The name Kia is unfamiliar to car buyers outside Korea. It won't be for long: the company plans to become one of the world's top 10 car makers by the end of the decade. It is an ambitious target - and a worrying one for European manufacturers unable to match the prices of Asian cars built with cheap labour in modern green- field plants.

Kia's first offering here was the Metro-sized Pride, based on the old Mazda 121. Its latest is the Mentor, known as the Sephia elsewhere (the importers were wise to change the name). The blurb suggests the Mentor is Kia's first in- house car, but that is not strictly true. The running gear, including the 1.6-litre 79bhp engine, is still Mazda-based, and none the worse for it. Several British engineering consultancies, including IAD of Worthing, also had a hand in the car's design and development. If anonymous mediocrity was their brief, all have excelled.

The styling is neither good nor bad, distinctive nor plain. The four-door bodywork is, however, well made and finished. It is also quite roomy (the boot is huge), so you get plenty of car for your money - pounds 8,950 for the base model, pounds 9,850 for the 1.6GLX, which has central locking, powered windows and an electric sunroof, among other things. A similarly equipped Ford Escort would cost considerably more.

As it was for the now-dated Pride, Kia's sales pitch is no-nonsense value-for-money, backed by a three-year/60,000-mile warranty (and RAC roadside assistance). If the performance of Hyundai, another Korean manufacturer using a similar square-deal marketing ploy, and the Malaysian company, Proton, is anything to go by, Kia cannot fail. The Asians have won a large slice of the market for cheap, good-value cars that are as dull as they're dependable.

Keen drivers will find little to amuse them in the Mentor. It is a means of transport, not a source of entertainment. Performance is adequate (better than the Escort 1.6's) and economy very reasonable, but the eager Mazda engine is a bit gruff. Although the suspension has been fettled by Lotus, maker of some of the world's best- handling cars, the Mentor lolls through corners with little finesse or poise. The brakes do not feel reassuring, but they stop the car quickly enough. On a scale of one to 10 for dynamic performance, the Mentor would score three.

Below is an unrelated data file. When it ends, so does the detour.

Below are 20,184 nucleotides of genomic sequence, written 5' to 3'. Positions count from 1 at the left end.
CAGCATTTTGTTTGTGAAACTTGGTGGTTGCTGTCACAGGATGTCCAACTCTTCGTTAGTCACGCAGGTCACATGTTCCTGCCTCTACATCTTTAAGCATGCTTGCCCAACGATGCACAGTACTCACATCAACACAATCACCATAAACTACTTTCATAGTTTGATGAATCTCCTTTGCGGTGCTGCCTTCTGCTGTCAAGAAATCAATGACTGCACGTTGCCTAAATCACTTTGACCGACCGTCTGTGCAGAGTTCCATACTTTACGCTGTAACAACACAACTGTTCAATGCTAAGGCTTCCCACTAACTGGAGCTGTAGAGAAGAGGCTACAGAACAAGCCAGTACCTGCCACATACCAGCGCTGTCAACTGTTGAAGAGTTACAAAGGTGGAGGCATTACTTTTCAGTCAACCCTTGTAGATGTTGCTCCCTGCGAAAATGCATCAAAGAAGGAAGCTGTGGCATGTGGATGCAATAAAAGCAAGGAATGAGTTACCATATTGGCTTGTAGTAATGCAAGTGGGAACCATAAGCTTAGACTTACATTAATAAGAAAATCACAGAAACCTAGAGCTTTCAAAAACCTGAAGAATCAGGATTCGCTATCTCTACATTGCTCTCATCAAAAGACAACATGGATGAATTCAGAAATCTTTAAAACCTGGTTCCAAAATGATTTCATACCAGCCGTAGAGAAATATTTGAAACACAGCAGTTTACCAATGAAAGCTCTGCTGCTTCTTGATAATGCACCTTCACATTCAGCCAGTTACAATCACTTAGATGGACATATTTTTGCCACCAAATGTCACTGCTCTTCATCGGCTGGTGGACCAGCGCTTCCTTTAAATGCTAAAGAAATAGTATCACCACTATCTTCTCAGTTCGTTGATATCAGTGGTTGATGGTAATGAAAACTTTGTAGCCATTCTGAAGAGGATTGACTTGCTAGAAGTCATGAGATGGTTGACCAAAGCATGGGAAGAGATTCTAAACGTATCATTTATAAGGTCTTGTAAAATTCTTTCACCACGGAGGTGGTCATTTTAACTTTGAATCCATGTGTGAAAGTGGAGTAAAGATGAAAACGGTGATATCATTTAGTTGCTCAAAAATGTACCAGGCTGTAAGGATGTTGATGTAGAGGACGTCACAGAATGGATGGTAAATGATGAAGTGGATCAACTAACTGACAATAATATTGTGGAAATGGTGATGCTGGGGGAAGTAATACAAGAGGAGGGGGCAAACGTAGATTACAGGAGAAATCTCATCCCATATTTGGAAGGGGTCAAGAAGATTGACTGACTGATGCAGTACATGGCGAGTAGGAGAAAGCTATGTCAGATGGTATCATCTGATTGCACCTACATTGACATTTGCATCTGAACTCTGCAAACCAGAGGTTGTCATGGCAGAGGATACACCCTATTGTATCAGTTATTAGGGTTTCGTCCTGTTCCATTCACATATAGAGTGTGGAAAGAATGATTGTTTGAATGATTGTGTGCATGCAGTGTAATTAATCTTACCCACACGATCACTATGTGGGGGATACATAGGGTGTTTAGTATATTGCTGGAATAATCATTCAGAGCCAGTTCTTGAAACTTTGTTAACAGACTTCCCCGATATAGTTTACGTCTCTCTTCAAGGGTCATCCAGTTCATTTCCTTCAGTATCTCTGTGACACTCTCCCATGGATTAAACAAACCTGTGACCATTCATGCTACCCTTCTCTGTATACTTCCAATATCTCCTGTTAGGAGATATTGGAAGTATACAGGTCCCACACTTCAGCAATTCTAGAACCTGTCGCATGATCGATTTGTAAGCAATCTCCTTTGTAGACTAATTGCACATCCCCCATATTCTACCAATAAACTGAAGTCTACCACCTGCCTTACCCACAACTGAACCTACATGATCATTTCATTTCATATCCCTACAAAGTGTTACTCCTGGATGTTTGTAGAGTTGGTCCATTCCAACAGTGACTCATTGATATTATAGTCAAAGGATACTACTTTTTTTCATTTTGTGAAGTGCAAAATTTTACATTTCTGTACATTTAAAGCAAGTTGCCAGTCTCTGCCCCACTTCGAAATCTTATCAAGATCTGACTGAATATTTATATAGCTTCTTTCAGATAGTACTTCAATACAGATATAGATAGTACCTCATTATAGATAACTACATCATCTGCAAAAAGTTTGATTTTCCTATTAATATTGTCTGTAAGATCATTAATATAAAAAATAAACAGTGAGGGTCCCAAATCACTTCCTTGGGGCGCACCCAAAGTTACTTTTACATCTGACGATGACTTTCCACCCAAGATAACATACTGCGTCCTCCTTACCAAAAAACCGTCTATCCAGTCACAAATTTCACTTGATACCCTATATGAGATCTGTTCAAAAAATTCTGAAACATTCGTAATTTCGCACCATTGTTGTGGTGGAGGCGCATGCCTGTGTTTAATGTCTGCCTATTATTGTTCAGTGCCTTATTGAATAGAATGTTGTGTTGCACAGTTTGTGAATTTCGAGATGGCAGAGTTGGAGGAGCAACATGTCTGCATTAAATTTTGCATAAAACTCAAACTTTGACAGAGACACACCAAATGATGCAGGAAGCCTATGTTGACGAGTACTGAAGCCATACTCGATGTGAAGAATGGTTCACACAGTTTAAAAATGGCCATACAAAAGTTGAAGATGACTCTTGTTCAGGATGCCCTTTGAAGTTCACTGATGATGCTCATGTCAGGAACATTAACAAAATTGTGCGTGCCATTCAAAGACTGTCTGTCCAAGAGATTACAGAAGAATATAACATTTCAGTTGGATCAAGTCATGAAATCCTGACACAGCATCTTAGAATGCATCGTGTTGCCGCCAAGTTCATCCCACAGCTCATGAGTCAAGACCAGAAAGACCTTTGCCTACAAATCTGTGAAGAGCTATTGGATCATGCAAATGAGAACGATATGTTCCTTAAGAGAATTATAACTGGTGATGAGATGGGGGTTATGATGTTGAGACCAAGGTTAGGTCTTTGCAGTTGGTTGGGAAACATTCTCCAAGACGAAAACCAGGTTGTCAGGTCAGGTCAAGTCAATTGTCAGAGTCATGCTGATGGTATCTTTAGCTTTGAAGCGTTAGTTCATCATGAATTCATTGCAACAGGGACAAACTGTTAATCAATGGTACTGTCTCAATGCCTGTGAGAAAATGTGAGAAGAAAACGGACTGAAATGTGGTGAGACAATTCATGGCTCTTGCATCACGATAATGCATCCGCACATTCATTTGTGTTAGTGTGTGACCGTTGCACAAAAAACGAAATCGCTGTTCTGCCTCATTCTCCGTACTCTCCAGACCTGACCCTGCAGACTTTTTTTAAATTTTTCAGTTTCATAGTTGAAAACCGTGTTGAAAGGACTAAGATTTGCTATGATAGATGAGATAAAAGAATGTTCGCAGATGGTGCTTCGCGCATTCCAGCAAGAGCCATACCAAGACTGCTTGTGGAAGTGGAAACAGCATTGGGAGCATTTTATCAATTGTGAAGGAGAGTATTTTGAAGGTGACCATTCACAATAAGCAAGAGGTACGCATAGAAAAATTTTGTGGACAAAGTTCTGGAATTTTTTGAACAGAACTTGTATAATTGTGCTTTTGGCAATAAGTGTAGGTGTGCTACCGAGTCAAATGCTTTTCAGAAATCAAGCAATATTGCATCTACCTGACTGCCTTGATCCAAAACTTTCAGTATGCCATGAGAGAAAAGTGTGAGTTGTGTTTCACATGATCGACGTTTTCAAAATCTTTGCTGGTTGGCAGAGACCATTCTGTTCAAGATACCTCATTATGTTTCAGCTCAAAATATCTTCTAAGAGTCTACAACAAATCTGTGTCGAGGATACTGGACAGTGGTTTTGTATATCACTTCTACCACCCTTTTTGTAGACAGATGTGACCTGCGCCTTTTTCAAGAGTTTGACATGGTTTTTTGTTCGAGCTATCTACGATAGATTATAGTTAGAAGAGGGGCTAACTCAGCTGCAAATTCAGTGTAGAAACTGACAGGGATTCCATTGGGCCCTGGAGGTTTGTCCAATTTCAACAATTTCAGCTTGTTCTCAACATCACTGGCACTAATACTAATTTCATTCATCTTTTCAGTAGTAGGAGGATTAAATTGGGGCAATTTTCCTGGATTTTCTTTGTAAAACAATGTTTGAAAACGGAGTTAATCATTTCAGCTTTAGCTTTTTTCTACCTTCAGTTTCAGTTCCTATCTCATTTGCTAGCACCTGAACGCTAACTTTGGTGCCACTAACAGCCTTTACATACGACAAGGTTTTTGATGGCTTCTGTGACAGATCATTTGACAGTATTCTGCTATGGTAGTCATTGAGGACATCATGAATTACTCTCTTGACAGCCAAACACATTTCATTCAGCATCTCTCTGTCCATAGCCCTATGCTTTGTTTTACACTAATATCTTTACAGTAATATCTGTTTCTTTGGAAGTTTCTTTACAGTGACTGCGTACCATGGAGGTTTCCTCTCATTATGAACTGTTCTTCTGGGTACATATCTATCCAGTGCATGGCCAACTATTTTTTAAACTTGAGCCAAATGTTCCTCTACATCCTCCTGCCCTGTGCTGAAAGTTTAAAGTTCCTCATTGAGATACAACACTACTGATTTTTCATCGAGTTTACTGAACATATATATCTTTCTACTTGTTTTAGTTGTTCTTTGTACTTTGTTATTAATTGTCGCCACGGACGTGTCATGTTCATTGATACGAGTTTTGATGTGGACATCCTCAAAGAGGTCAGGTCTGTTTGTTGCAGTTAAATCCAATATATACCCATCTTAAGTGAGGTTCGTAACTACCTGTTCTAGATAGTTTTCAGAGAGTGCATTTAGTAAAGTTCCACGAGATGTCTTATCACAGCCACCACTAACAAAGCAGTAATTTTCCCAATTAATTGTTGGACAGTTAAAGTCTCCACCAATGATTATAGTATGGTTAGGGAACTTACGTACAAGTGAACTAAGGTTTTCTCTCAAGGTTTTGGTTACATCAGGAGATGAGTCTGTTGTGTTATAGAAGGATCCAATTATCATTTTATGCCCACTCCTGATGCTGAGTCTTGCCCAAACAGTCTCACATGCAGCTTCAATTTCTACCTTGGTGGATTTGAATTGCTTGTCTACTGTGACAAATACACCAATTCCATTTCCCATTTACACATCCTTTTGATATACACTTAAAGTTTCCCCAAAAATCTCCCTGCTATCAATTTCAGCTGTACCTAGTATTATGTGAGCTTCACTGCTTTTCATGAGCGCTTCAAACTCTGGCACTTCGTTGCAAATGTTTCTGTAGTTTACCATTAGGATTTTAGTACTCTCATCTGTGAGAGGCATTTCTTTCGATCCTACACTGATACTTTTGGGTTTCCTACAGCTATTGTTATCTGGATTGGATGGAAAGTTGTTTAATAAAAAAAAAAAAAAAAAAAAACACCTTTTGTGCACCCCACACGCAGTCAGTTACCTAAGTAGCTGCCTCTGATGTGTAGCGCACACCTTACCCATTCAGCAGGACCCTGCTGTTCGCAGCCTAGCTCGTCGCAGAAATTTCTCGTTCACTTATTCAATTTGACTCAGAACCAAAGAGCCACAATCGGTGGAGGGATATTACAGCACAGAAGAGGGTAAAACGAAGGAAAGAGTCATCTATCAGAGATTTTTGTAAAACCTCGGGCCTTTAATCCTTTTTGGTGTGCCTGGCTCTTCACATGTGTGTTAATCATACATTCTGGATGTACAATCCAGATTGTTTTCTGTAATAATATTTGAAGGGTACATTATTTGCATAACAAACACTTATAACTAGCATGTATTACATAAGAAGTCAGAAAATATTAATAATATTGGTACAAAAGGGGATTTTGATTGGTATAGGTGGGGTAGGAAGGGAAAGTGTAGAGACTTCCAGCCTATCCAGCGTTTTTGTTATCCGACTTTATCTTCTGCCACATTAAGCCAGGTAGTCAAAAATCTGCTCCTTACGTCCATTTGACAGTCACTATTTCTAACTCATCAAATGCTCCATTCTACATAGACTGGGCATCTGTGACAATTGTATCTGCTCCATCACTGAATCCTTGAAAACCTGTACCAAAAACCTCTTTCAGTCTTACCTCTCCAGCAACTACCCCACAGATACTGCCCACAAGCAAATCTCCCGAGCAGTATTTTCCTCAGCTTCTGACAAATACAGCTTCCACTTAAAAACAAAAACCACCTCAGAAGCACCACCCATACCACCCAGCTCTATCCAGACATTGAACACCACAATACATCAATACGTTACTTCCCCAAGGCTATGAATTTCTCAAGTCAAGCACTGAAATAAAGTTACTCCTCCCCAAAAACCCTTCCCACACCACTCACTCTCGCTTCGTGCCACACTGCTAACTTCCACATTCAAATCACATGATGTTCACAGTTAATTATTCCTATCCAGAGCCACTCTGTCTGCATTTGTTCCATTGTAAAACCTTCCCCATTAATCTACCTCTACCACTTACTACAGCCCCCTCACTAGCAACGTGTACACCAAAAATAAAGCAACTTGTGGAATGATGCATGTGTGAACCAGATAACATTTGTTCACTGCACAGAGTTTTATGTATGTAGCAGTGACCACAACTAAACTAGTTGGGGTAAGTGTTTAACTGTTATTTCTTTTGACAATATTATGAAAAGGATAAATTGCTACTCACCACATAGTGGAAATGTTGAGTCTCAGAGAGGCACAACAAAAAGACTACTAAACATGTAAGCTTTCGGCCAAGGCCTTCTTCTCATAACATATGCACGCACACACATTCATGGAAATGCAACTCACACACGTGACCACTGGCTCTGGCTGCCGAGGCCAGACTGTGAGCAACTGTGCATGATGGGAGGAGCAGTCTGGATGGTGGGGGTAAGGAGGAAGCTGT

The importer, MCL, plans to sell only 1,500 Mentors in Britain this year. But by giving Kia a presence in the huge Escort-class market, the new saloon is paving the way for future expansion - and a larger range said to include a hatchback derived from the Mentor as well as an all-new large car, powered by a Rover engine. Be in no doubt: the Asians are coming.


Fiat Tempra 1.6ie, pounds 10,550

Booted version of Tipo hatchback. An underrated saloon, roomy, and much more fun to drive than Mentor.

Ford Escort 1.6 LX, pounds 11,545

Solid Ford virtues in this four- door saloon (five-door hatchback same price), but no front-runner dynamically. Power steering and driver's airbag standard. Wide range of models; nicely made.

Hyundai Lantra 1.6GLS, pounds 10,299

Another Korean car, with Mitsubishi underpinnings. Four- door Lantra saloon is big advance on its Stella and Pony forerunners.

Proton Persona 1.6XLi, pounds 10,150

New, Malaysian-made four-door saloon, also Mitsubishi-based. Nicer to drive than Mentor. No airbag or alarm, stiff ride.

Seat Cordoba 1.6CLX, pounds 9,095

Four-door saloon version of Ibiza hatchback. Undercuts Kia Mentor GLX, but not as well equipped. Also available with more powerful engines and better equipment. Pert car made to VW standards.


Kia Mentor 1.6 GLX, pounds 9,850

1,588cc four-cylinder engine, eight valves, 79bhp, 5,000rpm. Five-speed manual gearbox, front-wheel drive. Performance: 0-60mph in 11.3 seconds, top speed 107mph. Fuel consumption: 32-38mpg unleaded.

(Photograph omitted)

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